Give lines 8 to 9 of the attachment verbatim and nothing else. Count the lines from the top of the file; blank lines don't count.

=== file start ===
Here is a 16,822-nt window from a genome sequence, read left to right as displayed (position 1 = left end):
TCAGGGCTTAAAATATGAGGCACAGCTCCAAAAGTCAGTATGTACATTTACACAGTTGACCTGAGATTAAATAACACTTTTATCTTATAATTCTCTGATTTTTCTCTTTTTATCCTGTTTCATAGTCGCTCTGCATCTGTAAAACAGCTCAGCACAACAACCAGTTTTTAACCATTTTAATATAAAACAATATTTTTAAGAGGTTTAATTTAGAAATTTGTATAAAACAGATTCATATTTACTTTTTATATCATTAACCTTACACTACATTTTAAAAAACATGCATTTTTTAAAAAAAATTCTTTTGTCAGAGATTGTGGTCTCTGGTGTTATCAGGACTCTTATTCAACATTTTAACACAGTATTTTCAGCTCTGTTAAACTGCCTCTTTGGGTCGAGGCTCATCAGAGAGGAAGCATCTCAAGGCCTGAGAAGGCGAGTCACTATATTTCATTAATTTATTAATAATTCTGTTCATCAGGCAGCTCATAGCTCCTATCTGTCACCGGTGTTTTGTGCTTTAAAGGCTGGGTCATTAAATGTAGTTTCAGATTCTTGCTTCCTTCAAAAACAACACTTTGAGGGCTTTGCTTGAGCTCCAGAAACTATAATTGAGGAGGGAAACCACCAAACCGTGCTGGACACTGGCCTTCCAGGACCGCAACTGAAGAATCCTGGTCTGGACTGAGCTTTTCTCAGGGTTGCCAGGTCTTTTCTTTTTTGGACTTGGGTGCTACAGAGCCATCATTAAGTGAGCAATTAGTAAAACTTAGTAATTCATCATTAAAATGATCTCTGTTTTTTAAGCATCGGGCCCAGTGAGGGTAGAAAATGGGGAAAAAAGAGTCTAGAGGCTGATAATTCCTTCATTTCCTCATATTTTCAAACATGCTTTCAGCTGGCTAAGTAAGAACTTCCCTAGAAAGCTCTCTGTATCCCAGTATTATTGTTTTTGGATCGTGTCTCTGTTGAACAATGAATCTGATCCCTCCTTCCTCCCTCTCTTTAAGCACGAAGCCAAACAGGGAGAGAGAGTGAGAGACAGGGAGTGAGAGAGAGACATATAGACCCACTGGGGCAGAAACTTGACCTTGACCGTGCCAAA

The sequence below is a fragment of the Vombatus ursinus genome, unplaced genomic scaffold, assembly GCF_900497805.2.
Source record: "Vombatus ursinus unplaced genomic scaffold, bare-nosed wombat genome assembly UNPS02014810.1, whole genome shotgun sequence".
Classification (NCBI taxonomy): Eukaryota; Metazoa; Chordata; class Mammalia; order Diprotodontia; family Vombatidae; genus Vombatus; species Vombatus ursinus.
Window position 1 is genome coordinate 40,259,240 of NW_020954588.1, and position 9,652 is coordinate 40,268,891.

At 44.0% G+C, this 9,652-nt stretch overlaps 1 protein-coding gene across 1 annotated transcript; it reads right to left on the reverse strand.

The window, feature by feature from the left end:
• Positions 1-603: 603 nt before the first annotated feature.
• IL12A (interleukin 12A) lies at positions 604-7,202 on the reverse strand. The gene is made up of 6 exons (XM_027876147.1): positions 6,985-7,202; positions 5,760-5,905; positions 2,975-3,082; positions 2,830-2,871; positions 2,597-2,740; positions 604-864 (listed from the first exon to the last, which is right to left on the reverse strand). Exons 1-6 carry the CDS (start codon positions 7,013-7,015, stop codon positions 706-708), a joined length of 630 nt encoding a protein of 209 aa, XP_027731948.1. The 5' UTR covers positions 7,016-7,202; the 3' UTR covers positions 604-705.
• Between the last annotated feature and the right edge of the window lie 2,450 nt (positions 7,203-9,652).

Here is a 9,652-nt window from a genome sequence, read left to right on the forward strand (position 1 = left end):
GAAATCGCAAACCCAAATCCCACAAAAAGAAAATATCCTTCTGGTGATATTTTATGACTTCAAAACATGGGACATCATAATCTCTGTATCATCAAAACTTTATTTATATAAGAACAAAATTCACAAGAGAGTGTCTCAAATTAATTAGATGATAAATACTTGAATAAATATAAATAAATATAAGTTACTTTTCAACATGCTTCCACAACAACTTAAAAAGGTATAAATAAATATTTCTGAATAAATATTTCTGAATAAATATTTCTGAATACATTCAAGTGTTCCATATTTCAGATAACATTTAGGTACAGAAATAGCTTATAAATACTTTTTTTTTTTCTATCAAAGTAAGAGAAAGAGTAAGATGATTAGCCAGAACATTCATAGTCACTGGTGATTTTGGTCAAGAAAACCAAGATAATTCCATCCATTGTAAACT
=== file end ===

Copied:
The window, feature by feature from the left end:
• Positions 1-603: 603 nt before the first annotated feature.